© 2021 American Meteorological Society. For information regarding reuse of this content and general copyright information, consult the AMS Copyright Policy (www.ametsoc.org/PUBSReuseLicenses).

Corresponding author: Ronald D. Leeper, ronnieleeper@cicsnc.org

Abstract

Agricultural drought has traditionally been monitored using indices that are based on above-ground measures of temperature and precipitation that have lengthy historical records. However, the period-of-record length for soil moisture networks is becoming sufficient enough to standardize and evaluate soil moisture anomalies and percentiles that are spatially and temporally independent of local soil type, topography, and climatology. To explore these standardized measures in the context of drought, the U.S. Climate Reference Network hourly standardized soil moisture anomalies and percentiles were evaluated against changes in the U.S. Drought Monitor (USDM) status, with a focus on onset, worsening, and improving drought conditions. The purpose of this study was to explore time scales (i.e., 1–6 weeks) and soil moisture at individual (i.e., 5, 10, 20, 50, and 100 cm) and aggregated layer (i.e., top and column) depths to determine those that were more closely align with evolving drought conditions. Results indicated that the upper-level depths (5, 10, and 20 cm, and top layer aggregate) and shorter averaging periods were more responsive to changes in USDM drought status. This was particularly evident during the initial and latter stages of drought when USDM status changes were thought to be more aligned with soil moisture conditions. This result indicates that standardized measures of soil moisture can be useful in drought monitoring and forecasting applications during these critical stages of drought formation and amelioration.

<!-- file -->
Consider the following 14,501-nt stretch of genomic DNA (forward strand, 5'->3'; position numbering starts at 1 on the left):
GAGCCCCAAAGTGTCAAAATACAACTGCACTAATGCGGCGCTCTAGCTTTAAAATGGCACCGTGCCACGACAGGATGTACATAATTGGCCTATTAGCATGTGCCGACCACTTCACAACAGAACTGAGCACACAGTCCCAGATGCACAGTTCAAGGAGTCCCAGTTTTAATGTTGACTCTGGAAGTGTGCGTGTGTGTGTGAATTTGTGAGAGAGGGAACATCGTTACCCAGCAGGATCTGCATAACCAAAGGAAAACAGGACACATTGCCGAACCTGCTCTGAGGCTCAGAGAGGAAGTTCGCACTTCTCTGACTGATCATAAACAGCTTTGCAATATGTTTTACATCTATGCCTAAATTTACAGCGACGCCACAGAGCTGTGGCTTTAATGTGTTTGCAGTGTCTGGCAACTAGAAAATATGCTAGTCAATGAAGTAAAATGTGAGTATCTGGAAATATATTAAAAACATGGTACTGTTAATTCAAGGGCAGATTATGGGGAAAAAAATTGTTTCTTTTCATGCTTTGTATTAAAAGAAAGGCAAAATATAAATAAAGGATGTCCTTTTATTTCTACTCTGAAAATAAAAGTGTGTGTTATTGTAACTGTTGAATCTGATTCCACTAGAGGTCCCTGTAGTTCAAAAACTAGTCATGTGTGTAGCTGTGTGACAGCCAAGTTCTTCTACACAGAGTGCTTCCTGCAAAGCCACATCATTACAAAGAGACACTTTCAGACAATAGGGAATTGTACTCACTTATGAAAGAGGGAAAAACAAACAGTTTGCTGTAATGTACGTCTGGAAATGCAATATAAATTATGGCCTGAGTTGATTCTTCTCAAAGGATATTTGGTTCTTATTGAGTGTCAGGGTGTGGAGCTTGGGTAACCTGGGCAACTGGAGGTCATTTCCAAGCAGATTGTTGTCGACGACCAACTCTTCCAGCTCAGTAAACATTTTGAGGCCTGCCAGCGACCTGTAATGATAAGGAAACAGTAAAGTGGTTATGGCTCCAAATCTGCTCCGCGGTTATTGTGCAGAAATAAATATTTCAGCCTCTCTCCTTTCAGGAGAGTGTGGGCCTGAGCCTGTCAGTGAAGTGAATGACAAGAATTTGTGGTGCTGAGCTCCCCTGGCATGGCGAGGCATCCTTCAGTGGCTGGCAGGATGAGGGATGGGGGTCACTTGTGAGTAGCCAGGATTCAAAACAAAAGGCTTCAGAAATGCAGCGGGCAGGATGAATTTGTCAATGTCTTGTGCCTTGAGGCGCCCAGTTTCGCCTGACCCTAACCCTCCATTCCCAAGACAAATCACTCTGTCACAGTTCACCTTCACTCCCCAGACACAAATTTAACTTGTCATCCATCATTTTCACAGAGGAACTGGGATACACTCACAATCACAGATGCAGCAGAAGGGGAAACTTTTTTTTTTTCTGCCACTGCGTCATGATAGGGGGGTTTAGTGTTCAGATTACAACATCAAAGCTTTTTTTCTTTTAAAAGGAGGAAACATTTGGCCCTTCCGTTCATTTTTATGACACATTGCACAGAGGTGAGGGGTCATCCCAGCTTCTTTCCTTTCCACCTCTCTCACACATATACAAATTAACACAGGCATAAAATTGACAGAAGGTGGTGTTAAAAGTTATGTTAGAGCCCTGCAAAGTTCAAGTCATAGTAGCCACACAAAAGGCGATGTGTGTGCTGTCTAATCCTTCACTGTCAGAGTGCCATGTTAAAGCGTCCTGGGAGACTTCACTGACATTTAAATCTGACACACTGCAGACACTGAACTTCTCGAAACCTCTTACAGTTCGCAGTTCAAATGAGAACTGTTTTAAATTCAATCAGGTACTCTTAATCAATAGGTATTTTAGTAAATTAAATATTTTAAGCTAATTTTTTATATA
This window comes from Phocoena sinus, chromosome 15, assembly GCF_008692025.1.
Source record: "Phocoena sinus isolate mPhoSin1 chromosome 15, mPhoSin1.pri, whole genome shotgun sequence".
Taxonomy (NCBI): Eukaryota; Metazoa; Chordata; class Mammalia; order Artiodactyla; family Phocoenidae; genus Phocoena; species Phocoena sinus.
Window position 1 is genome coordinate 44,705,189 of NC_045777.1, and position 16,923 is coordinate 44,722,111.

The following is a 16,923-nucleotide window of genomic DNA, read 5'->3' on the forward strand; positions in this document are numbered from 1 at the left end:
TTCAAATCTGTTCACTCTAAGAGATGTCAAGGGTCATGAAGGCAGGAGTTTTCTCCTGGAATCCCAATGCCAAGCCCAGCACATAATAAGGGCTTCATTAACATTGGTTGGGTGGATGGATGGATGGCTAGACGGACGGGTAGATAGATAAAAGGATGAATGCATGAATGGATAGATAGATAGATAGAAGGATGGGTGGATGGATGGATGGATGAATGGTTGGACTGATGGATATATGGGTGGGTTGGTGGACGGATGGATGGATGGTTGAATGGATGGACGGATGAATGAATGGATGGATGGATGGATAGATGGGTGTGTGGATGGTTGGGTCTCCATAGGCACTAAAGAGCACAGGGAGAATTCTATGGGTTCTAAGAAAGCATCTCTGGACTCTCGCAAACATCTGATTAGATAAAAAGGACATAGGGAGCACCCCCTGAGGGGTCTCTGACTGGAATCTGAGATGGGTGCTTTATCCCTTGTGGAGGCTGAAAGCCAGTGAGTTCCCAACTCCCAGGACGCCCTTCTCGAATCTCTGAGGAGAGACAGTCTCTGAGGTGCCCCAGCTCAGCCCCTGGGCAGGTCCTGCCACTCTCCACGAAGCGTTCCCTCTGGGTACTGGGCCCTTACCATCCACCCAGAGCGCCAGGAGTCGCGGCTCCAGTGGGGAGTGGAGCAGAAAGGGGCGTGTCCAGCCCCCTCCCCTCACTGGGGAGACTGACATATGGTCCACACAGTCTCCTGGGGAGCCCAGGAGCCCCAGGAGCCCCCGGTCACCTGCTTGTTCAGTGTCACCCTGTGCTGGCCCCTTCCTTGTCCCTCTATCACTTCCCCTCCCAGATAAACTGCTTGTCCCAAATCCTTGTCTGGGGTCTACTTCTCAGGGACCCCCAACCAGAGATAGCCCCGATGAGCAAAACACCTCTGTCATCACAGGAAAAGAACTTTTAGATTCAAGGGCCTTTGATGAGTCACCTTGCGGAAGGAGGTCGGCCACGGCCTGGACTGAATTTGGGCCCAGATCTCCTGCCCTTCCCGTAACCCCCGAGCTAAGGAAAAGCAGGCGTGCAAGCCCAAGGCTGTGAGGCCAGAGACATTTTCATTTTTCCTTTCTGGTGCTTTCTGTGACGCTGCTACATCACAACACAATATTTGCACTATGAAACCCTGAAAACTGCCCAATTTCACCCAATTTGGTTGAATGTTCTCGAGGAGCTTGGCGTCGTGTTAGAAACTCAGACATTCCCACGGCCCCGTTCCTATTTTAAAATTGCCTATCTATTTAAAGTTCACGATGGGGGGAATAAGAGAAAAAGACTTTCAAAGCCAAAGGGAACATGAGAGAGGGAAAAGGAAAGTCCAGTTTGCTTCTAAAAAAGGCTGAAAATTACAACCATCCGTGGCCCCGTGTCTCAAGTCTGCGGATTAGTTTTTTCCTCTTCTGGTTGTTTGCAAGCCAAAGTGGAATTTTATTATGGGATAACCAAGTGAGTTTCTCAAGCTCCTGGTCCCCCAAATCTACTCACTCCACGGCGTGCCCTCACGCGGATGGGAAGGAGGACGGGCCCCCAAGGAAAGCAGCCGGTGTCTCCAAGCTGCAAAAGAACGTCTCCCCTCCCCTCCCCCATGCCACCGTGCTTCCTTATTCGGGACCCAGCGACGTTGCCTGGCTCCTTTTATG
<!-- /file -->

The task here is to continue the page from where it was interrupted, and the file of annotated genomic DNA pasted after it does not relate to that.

Significance Statement

Drought is normally monitored by making inferences from temperature and precipitation observations. In this study, we explored whether soil moisture data would improve our ability to monitor evolving drought conditions. Results showed that soil moisture observations were drier than usual prior to U.S. Drought Monitor onset for nearly 80% of events and worsening drought weeks. For improving weeks, soil moisture observations were only slightly drier than usual or near normal. This was more pronounced in the initial and final few weeks of drought. This suggests that applications of soil moisture measurements to monitor and anticipate evolving drought conditions are best focused on the critical stages of drought formation and termination.

© 2021 American Meteorological Society. For information regarding reuse of this content and general copyright information, consult the AMS Copyright Policy (www.ametsoc.org/PUBSReuseLicenses).

Corresponding author: Ronald D. Leeper, ronnieleeper@cicsnc.org
Save